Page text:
By Phil Taylor
The Obama administration is forging ahead with a plan to make hundreds of thousands of acres of mid-Atlantic waters available for offshore wind farm leasing after confirming the development won't significantly affect other ocean users.
The Interior Department said it has finalized an environmental assessment that clears the way for leases as early as this year off the coasts of Maryland, Virginia, Delaware and New Jersey.
The agency said it expects no significant problems to arise from allowing companies to gather wind data and survey oceans for archaeological or biological impacts.
The announcement is part of a broad White House push to accelerate renewable energy development on public lands and waters while minimizing impacts on the environment. A similar plan is under way for solar in the desert Southwest.
"Offshore wind holds incredible potential for our country, and we're moving full steam ahead to accelerate the siting, leasing and construction of new projects," Interior Secretary Ken Salazar said in a conference call from Baltimore, where he was joined by Bureau of Ocean Energy Management Director Tommy Beaudreau and Maryland Gov. Martin O'Malley (D).
"You have dozens of companies that are well financed and want to go out and build these projects," he said, noting the potential for thousands of manufacturing jobs stretching from Boston to Savannah, Ga. "It's about economic security ... it's jobs for America."
The agency today also announced the finalization of a first-of-its-kind lease form to help streamline the issuance of renewable energy leases off the nation's coasts. BOEM also published a call for Maryland and Virginia to solicit lease nominations from industry and to request public comments regarding site conditions on roughly 200,000 offshore acres.
"That's never happened in the history of our country," O'Malley said, referring to what could be the first-ever competitive lease sales for offshore wind. "That's a very important deliverable that we're making today."
Beaudreau said the size of the potential wind energy-development areas was whittled slightly from when they were announced roughly a year ago in order to avoid conflicts with other ocean users and the environment.
"We've been extremely thorough in our review," he said.
The agency's environmental assessment gauged potential impacts from site-characterization activities like geophysical, archaeological and biological surveys and infrastructure tests of meteorological towers and buoys.
Winning bidders would still have to submit construction and operating plans for an actual wind farm, which would trigger their own environmental reviews.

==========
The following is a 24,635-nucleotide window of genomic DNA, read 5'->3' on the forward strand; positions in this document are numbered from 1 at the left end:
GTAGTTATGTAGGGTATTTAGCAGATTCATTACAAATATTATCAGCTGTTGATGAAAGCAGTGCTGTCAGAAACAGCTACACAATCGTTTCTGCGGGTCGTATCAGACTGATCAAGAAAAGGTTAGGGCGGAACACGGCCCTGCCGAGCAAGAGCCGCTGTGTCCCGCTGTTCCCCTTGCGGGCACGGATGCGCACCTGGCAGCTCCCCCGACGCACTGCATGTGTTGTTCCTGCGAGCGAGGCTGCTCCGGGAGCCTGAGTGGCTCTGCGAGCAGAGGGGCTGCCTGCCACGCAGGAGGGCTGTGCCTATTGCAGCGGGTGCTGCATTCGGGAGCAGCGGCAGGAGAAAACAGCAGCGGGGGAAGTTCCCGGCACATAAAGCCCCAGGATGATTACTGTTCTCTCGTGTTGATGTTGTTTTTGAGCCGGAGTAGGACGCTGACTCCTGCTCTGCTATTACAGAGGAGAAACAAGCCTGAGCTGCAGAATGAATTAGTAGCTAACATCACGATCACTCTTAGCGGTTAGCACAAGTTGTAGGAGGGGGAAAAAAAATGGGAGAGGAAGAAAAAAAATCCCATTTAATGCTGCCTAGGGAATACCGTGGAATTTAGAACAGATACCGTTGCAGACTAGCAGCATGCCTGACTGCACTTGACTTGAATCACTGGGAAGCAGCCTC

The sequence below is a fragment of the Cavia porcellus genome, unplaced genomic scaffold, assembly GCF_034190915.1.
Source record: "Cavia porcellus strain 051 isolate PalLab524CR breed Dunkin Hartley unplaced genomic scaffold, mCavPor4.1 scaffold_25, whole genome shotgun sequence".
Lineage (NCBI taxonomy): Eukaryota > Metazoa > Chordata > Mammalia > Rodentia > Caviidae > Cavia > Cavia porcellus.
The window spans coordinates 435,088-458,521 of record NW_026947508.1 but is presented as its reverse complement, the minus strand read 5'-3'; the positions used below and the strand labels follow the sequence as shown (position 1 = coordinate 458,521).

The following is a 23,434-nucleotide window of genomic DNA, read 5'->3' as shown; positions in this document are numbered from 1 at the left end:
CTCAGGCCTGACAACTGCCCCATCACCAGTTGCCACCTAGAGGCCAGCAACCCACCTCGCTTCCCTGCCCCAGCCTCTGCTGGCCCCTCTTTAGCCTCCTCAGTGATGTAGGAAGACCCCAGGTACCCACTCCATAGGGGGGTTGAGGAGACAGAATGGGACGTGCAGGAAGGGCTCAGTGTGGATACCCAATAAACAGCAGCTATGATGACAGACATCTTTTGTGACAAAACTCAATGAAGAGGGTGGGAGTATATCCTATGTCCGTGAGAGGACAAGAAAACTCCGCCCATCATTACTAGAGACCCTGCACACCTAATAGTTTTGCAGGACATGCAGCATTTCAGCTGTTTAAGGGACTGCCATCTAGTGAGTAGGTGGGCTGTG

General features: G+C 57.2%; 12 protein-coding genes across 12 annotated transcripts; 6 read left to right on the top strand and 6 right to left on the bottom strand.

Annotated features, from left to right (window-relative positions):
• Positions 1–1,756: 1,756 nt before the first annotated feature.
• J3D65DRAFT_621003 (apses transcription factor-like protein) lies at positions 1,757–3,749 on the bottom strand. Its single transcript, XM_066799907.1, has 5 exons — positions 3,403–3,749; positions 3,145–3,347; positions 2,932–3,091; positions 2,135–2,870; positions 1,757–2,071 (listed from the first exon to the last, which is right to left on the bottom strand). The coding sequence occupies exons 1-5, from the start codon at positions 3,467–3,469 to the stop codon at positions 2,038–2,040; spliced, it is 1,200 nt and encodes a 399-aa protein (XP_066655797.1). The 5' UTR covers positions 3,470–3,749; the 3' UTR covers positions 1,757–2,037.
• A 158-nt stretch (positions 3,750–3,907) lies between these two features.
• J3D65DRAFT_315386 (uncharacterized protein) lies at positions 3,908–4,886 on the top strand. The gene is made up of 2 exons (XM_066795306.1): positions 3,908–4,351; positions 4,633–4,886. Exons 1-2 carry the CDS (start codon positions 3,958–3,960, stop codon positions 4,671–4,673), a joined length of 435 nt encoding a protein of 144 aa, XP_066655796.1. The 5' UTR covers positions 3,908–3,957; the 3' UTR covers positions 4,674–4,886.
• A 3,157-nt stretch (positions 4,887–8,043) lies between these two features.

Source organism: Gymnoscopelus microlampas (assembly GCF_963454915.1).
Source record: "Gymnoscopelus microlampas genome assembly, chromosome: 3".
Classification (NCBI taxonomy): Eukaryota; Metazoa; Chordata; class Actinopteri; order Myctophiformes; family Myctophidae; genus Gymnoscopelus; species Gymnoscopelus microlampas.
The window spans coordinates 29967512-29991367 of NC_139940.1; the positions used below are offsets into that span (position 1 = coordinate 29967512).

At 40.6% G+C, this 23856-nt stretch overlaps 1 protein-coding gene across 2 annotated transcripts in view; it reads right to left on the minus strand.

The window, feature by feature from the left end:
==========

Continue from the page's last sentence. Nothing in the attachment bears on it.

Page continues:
In addition to permitting, offshore wind developers face several other hurdles, including high capital costs and a lack of offshore transmission and onshore infrastructure. In Congress, industry leaders face the looming expiration of investment tax credits and eroding support for renewable energy loan guarantees.
Sen. Tom Carper (D-Del.) said it is important for Congress to continue policies that will strengthen investment in the offshore wind industry.
"I commend Secretary Salazar and the administration for their commitment to offshore wind," Carper said in a statement this morning. "Moving forward, I will continue my efforts to work with the administration and my colleagues to support initiatives -- such as common sense regulations, offshore wind investment tax credits and clean manufacturing incentives -- that will support and strengthen this promising clean energy industry."
Interior said it has taken lessons from the Cape Wind project off the coast of Cape Cod, Mass. -- which has taken roughly a decade to develop -- by trimming the leasing and permitting timeline. One proposal advanced last year would eliminate a procedural step that has delayed the issuance of noncompetitive offshore leases.
Jim Lanard, president of the Offshore Wind Development Coalition, said Interior's "finding of no significant impact" for offshore leasing could trim the permitting timeline for offshore wind farms by as much as two more years.
"This is a critical step in the establishment of the U.S. offshore wind industry, which will create thousands of high skilled jobs and allow for billions of dollars in investment," he said in an emailed statement. "We hope to quickly catch up with the European offshore wind industry."
Environmentalists cheered today's decision, arguing that offshore wind could offset a significant portion of the nation's coal- and gas-powered electricity. Advocates say Interior's leasing plan is an early manifestation of the White House's National Ocean Policy, which launched in 2010.
"By developing these resources in a way that's smart from the start, the administration can give this budding industry the boost it needs to start delivering the economic, health and environmental benefits it promises," said Kit Kennedy, clean energy counsel at the Natural Resources Defense Council.
"NRDC will be carefully reviewing the documents released by federal authorities today to ensure that appropriate environmental protections and mitigation measures have been incorporated and will continue to advocate for smart siting of offshore wind projects."